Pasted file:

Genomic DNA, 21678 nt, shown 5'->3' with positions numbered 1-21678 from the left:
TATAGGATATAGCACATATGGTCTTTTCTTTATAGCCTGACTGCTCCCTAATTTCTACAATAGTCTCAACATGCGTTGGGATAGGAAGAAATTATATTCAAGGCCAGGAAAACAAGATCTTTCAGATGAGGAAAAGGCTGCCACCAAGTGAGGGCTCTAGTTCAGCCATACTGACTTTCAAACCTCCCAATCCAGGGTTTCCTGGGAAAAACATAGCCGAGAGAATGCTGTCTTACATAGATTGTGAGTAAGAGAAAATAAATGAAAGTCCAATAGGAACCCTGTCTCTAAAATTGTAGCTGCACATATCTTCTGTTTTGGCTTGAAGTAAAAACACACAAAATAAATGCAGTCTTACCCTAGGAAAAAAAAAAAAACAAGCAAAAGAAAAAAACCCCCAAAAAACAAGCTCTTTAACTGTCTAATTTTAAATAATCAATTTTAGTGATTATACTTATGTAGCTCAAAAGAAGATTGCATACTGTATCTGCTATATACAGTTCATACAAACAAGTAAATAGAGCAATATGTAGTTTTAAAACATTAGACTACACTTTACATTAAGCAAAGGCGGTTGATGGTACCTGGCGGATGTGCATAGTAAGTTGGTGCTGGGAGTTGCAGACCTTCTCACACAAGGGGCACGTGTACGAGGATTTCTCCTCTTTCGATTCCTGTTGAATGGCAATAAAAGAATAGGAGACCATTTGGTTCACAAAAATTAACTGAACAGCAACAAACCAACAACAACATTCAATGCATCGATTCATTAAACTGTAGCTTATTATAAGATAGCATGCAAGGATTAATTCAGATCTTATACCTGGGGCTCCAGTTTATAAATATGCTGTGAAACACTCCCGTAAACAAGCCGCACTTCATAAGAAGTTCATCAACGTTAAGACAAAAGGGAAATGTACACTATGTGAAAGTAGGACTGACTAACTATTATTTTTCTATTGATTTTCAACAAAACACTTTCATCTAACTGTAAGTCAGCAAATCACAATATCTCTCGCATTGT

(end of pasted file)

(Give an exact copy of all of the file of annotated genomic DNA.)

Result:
Genomic DNA, 21678 nt, shown 5'->3' with positions numbered 1-21678 from the left:
TATAGGATATAGCACATATGGTCTTTTCTTTATAGCCTGACTGCTCCCTAATTTCTACAATAGTCTCAACATGCGTTGGGATAGGAAGAAATTATATTCAAGGCCAGGAAAACAAGATCTTTCAGATGAGGAAAAGGCTGCCACCAAGTGAGGGCTCTAGTTCAGCCATACTGACTTTCAAACCTCCCAATCCAGGGTTTCCTGGGAAAAACATAGCCGAGAGAATGCTGTCTTACATAGATTGTGAGTAAGAGAAAATAAATGAAAGTCCAATAGGAACCCTGTCTCTAAAATTGTAGCTGCACATATCTTCTGTTTTGGCTTGAAGTAAAAACACACAAAATAAATGCAGTCTTACCCTAGGAAAAAAAAAAAAACAAGCAAAAGAAAAAAACCCCCAAAAAACAAGCTCTTTAACTGTCTAATTTTAAATAATCAATTTTAGTGATTATACTTATGTAGCTCAAAAGAAGATTGCATACTGTATCTGCTATATACAGTTCATACAAACAAGTAAATAGAGCAATATGTAGTTTTAAAACATTAGACTACACTTTACATTAAGCAAAGGCGGTTGATGGTACCTGGCGGATGTGCATAGTAAGTTGGTGCTGGGAGTTGCAGACCTTCTCACACAAGGGGCACGTGTACGAGGATTTCTCCTCTTTCGATTCCTGTTGAATGGCAATAAAAGAATAGGAGACCATTTGGTTCACAAAAATTAACTGAACAGCAACAAACCAACAACAACATTCAATGCATCGATTCATTAAACTGTAGCTTATTATAAGATAGCATGCAAGGATTAATTCAGATCTTATACCTGGGGCTCCAGTTTATAAATATGCTGTGAAACACTCCCGTAAACAAGCCGCACTTCATAAGAAGTTCATCAACGTTAAGACAAAAGGGAAATGTACACTATGTGAAAGTAGGACTGACTAACTATTATTTTTCTATTGATTTTCAACAAAACACTTTCATCTAACTGTAAGTCAGCAAATCACAATATCTCTCGCATTGT